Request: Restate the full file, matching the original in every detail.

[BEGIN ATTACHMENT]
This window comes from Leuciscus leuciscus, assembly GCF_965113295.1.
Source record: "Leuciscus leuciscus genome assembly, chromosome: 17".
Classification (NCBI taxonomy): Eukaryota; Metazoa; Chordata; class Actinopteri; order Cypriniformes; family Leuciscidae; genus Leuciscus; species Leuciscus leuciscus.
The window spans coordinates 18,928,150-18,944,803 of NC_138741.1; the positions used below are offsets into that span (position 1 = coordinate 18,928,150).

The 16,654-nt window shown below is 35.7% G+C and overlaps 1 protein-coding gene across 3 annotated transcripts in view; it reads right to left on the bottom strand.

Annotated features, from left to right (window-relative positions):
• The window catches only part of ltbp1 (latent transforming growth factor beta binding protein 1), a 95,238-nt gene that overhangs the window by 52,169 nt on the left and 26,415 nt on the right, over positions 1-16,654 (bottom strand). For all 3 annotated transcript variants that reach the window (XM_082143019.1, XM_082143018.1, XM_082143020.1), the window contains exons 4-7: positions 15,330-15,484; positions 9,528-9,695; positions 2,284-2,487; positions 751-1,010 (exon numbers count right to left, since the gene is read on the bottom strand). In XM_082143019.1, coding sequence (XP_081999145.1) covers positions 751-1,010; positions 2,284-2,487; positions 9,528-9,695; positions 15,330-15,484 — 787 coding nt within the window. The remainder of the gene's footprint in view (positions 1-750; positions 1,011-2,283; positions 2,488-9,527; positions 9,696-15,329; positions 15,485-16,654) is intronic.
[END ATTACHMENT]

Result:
This window comes from Leuciscus leuciscus, assembly GCF_965113295.1.
Source record: "Leuciscus leuciscus genome assembly, chromosome: 17".
Classification (NCBI taxonomy): Eukaryota; Metazoa; Chordata; class Actinopteri; order Cypriniformes; family Leuciscidae; genus Leuciscus; species Leuciscus leuciscus.
The window spans coordinates 18,928,150-18,944,803 of NC_138741.1; the positions used below are offsets into that span (position 1 = coordinate 18,928,150).

The 16,654-nt window shown below is 35.7% G+C and overlaps 1 protein-coding gene across 3 annotated transcripts in view; it reads right to left on the bottom strand.

Annotated features, from left to right (window-relative positions):
• The window catches only part of ltbp1 (latent transforming growth factor beta binding protein 1), a 95,238-nt gene that overhangs the window by 52,169 nt on the left and 26,415 nt on the right, over positions 1-16,654 (bottom strand). For all 3 annotated transcript variants that reach the window (XM_082143019.1, XM_082143018.1, XM_082143020.1), the window contains exons 4-7: positions 15,330-15,484; positions 9,528-9,695; positions 2,284-2,487; positions 751-1,010 (exon numbers count right to left, since the gene is read on the bottom strand). In XM_082143019.1, coding sequence (XP_081999145.1) covers positions 751-1,010; positions 2,284-2,487; positions 9,528-9,695; positions 15,330-15,484 — 787 coding nt within the window. The remainder of the gene's footprint in view (positions 1-750; positions 1,011-2,283; positions 2,488-9,527; positions 9,696-15,329; positions 15,485-16,654) is intronic.